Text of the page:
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|Seasonal Fluctuations of Phytoplankton in Lake Onuma and Konuma, Nanae, Hokkaido
|小林, 淳希1 Browse this author
|宮下, 洋平2 Browse this author
|大洞, 裕貴3 Browse this author
|織田, さやか4 Browse this author
|田中, 邦明5 Browse this author →KAKEN DB
|松野, 孝平6 Browse this author →KAKEN DB
|山口, 篤7 Browse this author →KAKEN DB
|今井, 一郎8 Browse this author →KAKEN DB
|Faculty of Fisheries Sciences, Hokkaido University
|Memoirs of the Faculty of Fisheries Sciences, Hokkaido University
|Onuma and Konuma are belonging to the Onuma Quasi-National Park and are located in southern Hokkaido. The fisheries and tourism are important industries in this lake area. Eutrophication has progressed in these lakes since the 1980s, and nuisance blooms of cyanobacteria have occurred every summer to autumn. The outbreaks of cyanobacterial blooms substantially destroy the ecosystem due to the production of cyanobacterial toxins, and effective countermeasures are urgently needed. However, in the lakes of Oshima Onuma, there is a paucity of knowledge about the appearance trends of phytoplankton including cyanobacteria.
Therefore, seasonal monitorings were carried out on the phytoplankton community in the water column and the relatioships were discussed between dynamics of phytoplankton communities and changes in environmental factors in the lakes of Oshima Onuma.
The survey was conducted once a month as a rule at Stns. 1-5 (Stn. 1 is the northeastern end of Onuma, only Stn. 5 is in Konuma) and at Stn. OP and Stn. OC along the shore of the Lake Onuma during the period of May-November 2015 and April- October 2016. The parameters of hydraulic environments were measured about water temperature, pH, transparency, dissolved oxygen, nutrient concentrations (NO3-N, NO2-N, NH4-N, PO4-P, SiO2-Si), chlorophyll a concentration, and pheophytin.
The chlorophyll a concentration of the surface water showed a single-peak type fluctuation with the maximum value (28.7 μg L-1 at Stn. 2) in August at all stations in 2015. In 2016, the largest single-peak type fluctuation was observed in September- October with the exception of Stn. 3. Concerning the seasonal variation of the phytoplankton species, the proportion of Uroglena volvox (Chrysophyceae) was high at Stn. 5 in May, but the pennate diatoms Fragilaria crotonensis and Asterionella formosa, and the centric diatoms Aulacoseira spp. at other stations other than Stn. 5. As for cyanobacteria in August 2015, Dolichospermum planctonicum, possessing an ability of nitrogen-fixation, dominated (maximum 4.4×104 cells mL-1) at all the stations under the severe nitrogen-deficient conditions (N/P < 16). In the following year 2016, the cell densities of Dolichospermum spp. were low, and Microcystis spp. dominated at all the stations (up to 5.6×104 cells mL-1) with the enough nitrogen conditions. It is hence thought that the N / P ratio determined the dominant species of cyanobacteria in the summer season. In September and thereafter, the number of phytoplankton cells decreased on the whole in both years, and the centric diatoms Aulacoseira spp., Cyclotella spp. and the cryptophyte Cryptmonas spp. tended to increase.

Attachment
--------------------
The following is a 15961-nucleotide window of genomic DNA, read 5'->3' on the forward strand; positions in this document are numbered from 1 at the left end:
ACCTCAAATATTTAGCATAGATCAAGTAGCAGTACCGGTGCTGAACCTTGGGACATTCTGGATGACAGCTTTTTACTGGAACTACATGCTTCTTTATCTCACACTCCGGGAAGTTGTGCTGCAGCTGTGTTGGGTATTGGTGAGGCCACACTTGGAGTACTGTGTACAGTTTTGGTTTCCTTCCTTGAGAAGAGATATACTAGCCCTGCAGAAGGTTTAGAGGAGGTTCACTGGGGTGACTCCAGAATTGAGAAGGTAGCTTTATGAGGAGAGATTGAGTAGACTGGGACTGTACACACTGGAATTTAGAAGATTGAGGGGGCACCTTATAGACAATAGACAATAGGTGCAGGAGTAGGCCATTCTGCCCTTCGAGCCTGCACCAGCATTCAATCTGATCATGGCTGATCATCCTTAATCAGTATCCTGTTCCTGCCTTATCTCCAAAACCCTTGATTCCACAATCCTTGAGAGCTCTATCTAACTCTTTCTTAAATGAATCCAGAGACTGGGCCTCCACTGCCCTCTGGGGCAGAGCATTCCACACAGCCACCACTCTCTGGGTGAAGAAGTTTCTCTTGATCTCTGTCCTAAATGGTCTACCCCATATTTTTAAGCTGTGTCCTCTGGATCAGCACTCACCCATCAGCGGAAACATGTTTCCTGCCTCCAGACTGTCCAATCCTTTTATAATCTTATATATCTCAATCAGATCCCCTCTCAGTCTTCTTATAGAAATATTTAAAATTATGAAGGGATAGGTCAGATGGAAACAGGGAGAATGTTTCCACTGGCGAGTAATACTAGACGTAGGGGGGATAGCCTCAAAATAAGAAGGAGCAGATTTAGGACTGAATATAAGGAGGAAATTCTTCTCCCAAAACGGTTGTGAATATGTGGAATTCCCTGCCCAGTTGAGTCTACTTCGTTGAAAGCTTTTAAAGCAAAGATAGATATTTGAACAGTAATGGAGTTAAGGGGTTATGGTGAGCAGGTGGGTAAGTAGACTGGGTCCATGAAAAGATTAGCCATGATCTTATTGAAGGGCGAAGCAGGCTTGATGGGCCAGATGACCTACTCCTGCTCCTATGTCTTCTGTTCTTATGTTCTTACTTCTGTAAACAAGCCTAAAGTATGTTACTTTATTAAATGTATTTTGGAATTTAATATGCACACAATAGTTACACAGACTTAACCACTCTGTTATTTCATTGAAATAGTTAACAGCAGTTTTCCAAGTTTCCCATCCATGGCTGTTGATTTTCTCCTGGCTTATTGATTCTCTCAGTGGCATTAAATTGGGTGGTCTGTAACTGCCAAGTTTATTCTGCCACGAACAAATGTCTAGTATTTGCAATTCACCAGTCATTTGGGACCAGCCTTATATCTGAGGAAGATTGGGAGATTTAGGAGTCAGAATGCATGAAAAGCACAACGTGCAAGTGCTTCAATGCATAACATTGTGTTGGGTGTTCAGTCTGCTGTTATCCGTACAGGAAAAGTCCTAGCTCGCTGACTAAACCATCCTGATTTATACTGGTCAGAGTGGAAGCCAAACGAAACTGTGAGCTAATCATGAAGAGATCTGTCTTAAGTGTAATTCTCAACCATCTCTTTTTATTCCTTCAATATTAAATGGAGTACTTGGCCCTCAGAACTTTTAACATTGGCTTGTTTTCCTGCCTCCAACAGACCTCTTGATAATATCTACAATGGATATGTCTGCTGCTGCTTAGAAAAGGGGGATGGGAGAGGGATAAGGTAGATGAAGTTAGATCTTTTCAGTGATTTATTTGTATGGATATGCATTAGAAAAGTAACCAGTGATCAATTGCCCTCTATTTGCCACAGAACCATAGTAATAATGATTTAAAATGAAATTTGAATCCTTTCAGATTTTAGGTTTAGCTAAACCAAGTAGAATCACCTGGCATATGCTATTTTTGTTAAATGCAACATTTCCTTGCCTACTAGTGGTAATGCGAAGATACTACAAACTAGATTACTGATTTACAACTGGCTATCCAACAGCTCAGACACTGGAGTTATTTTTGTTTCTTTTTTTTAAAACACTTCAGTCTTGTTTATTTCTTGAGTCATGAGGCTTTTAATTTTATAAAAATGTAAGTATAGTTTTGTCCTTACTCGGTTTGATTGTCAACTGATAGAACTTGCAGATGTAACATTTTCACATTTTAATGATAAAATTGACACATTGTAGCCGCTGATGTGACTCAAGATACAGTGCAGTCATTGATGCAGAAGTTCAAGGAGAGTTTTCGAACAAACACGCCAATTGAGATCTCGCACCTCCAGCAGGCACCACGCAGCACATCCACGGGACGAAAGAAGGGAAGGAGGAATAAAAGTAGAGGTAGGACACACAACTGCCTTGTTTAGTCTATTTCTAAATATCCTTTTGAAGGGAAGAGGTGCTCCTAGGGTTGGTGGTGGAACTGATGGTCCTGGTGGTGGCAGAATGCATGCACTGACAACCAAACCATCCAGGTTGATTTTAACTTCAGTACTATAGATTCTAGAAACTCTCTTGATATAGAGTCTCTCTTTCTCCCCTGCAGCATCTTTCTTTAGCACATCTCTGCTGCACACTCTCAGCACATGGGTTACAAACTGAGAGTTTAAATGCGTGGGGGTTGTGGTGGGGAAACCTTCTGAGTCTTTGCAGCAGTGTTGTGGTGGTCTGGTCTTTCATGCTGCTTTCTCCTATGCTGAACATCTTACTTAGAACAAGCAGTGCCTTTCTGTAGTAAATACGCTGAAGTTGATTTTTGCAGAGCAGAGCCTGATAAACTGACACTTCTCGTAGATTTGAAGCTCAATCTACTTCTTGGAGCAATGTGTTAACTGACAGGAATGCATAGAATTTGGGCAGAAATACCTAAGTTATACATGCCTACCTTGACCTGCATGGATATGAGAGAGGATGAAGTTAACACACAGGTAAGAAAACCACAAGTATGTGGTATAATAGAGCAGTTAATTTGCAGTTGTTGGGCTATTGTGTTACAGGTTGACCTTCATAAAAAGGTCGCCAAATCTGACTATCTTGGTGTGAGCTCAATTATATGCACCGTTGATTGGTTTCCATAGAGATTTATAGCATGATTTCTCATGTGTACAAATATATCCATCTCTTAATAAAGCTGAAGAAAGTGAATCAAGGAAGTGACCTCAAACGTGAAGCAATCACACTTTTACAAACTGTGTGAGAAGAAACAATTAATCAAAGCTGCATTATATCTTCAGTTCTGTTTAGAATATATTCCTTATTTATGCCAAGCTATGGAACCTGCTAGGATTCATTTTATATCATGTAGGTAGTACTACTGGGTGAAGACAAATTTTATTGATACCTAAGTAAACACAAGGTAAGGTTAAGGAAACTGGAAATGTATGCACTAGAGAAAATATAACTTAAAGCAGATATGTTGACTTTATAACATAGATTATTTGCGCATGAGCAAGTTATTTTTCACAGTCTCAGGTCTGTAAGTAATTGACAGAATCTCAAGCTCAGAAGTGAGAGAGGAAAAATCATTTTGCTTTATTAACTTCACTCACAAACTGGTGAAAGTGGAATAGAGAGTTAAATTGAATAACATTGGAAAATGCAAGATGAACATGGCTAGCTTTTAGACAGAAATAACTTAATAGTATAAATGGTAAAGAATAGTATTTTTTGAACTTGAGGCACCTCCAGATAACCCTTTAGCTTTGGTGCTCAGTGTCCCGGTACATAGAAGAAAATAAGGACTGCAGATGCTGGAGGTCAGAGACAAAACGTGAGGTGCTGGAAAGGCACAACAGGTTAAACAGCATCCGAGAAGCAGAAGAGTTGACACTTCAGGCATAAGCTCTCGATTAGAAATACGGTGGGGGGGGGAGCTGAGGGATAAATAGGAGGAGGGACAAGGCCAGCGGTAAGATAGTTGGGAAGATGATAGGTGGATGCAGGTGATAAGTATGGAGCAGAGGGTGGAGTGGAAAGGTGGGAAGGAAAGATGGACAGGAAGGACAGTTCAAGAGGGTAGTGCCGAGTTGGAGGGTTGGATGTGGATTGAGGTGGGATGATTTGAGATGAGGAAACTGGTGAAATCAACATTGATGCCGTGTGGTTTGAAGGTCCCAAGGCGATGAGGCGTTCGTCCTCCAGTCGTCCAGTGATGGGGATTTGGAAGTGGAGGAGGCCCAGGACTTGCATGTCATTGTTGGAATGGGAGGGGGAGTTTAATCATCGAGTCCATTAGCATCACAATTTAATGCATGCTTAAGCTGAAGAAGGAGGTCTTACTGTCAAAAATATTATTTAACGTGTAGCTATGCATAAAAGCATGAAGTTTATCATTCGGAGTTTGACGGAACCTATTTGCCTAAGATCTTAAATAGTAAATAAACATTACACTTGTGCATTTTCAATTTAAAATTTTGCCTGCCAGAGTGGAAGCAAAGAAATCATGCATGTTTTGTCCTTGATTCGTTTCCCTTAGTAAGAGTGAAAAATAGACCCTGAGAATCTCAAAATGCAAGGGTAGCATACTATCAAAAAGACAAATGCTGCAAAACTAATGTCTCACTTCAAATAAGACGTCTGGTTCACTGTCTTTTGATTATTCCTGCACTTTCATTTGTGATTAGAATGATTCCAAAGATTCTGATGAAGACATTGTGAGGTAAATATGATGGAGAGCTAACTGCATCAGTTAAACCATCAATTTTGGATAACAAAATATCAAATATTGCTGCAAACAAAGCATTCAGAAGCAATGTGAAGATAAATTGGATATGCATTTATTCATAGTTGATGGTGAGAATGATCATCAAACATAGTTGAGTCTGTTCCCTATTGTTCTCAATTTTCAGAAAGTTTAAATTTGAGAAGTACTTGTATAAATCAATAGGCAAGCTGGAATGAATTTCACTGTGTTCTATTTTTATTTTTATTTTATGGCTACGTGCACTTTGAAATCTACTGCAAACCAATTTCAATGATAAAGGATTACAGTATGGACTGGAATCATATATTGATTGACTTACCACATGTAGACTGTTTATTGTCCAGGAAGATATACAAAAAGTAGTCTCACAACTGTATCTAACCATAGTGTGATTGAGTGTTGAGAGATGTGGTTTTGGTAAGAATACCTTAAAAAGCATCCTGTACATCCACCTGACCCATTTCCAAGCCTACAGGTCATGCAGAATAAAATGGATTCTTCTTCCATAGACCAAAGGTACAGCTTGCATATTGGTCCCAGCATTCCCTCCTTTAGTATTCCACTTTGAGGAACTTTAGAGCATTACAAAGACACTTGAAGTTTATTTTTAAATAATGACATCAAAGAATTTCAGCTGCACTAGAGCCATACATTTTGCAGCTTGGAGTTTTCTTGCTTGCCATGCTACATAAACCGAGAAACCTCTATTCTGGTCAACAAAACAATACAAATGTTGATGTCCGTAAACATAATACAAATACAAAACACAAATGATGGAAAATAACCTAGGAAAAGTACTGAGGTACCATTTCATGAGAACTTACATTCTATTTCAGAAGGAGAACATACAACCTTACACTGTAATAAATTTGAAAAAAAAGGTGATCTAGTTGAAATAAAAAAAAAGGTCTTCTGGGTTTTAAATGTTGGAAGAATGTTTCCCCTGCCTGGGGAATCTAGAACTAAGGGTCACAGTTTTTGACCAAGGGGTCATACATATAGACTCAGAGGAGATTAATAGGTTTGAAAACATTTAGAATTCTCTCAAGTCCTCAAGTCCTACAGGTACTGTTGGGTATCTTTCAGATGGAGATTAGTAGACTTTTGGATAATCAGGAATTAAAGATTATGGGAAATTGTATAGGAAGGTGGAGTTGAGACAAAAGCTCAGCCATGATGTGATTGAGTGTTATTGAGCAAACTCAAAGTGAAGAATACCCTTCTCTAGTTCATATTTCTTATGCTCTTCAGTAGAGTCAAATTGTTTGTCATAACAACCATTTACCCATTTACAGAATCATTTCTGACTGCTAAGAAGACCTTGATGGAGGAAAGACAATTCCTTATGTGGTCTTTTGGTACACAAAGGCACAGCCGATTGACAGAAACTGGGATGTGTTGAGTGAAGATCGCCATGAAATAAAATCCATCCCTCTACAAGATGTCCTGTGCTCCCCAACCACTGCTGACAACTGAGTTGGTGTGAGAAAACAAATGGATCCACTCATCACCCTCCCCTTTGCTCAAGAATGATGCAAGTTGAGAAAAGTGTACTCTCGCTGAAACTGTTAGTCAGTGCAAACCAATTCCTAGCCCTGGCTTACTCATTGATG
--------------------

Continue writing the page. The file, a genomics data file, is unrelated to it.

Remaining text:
Considering the occurrence mechanisms of cyanobacterial blooms based on the fluctuation trends of cyanobacteria in the water columns, it is found that the supply of Microcystis aeruginosa from the lake bottom sediment to the water column (water temperature of 10-15ºC is required) is progressing at all stations in April-June. Since Onuma and Konuma are shallow with an average depth of 4.7 m, wind-inducing resuspension of bottom sediments probably contribute to the supply of cyanobacteria to water columns. In addition, since cyanobacterial cells tend to float and accumulate in surface water, it is needed to take physical factors such as wind and flow into consideration regarding the distribution of the blooms of cyanobacteria.
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